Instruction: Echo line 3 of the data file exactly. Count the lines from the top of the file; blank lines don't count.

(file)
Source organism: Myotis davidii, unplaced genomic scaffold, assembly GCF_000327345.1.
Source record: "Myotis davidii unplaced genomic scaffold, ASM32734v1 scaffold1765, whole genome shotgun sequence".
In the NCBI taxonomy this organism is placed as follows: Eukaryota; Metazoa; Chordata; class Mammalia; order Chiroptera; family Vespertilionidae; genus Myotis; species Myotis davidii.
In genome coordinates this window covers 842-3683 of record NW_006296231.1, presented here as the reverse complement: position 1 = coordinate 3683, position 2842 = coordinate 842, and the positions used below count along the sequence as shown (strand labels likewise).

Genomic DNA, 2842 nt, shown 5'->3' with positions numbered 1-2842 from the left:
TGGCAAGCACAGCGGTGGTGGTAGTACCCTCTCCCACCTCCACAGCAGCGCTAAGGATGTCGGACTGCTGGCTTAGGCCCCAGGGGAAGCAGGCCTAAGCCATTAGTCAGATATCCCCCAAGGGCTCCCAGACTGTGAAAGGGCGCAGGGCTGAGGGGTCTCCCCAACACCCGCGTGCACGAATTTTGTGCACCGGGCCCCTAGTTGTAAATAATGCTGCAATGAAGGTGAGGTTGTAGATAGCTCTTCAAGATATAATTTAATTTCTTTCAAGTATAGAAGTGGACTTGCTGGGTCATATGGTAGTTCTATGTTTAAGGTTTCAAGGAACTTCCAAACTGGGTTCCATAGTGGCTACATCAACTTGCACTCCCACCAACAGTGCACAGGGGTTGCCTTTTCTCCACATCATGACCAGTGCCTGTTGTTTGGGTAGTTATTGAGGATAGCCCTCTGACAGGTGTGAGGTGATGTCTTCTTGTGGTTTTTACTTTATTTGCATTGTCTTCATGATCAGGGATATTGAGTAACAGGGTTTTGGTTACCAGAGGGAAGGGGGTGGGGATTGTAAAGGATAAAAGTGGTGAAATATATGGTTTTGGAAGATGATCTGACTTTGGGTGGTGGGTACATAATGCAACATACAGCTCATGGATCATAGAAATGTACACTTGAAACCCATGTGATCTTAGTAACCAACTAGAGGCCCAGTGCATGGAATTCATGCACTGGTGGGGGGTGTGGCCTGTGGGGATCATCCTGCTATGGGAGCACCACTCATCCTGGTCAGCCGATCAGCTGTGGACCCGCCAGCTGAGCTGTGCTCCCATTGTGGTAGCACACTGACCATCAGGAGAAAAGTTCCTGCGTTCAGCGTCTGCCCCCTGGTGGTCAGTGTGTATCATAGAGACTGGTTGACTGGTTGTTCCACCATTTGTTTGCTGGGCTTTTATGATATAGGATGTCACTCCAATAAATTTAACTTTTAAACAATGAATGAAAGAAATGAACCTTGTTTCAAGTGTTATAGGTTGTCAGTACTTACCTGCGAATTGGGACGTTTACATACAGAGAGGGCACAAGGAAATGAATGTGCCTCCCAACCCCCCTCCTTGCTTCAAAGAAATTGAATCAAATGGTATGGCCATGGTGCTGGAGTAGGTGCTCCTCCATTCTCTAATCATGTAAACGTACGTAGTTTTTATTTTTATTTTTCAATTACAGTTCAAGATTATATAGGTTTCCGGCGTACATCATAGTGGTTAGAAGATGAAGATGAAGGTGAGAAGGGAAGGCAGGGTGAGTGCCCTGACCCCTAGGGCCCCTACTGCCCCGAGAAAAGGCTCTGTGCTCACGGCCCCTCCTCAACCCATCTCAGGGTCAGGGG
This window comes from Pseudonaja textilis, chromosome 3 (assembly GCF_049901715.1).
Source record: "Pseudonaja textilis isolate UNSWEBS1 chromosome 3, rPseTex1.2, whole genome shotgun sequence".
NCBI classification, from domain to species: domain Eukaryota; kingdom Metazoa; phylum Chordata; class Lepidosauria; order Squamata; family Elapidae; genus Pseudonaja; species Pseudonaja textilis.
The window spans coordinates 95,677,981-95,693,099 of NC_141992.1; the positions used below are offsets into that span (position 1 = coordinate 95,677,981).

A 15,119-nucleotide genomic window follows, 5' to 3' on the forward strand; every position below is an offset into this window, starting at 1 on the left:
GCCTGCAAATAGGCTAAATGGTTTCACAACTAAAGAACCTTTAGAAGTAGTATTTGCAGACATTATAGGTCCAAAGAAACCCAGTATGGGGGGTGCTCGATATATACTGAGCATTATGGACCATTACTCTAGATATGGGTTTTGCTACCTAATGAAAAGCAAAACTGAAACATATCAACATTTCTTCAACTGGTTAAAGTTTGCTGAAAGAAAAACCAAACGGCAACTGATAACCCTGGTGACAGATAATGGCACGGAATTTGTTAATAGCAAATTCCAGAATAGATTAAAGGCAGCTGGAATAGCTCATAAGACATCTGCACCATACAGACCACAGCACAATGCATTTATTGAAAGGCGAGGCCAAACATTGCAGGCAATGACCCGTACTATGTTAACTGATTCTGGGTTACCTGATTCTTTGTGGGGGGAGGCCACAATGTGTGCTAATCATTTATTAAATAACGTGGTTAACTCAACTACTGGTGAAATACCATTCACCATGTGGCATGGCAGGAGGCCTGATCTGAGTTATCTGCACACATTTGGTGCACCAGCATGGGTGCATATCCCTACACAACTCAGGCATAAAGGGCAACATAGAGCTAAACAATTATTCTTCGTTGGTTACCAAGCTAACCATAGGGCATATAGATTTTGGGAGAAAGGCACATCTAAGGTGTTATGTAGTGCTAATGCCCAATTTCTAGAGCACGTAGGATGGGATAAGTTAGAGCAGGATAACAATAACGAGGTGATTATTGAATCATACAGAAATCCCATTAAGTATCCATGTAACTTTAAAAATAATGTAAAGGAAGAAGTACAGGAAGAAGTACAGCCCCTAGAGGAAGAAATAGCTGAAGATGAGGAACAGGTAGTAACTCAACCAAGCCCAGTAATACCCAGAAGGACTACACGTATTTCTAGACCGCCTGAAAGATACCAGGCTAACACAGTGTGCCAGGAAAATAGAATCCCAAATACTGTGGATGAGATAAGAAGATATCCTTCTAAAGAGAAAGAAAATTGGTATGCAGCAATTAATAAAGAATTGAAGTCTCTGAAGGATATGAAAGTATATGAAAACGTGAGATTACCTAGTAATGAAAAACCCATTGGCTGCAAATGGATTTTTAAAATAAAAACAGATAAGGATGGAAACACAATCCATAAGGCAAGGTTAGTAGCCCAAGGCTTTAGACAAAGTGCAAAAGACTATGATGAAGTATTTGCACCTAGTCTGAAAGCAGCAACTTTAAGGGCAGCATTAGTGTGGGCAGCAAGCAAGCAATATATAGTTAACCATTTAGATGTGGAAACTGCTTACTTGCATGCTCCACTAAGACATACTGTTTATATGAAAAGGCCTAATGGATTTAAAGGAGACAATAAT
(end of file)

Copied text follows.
In the NCBI taxonomy this organism is placed as follows: Eukaryota; Metazoa; Chordata; class Mammalia; order Chiroptera; family Vespertilionidae; genus Myotis; species Myotis davidii.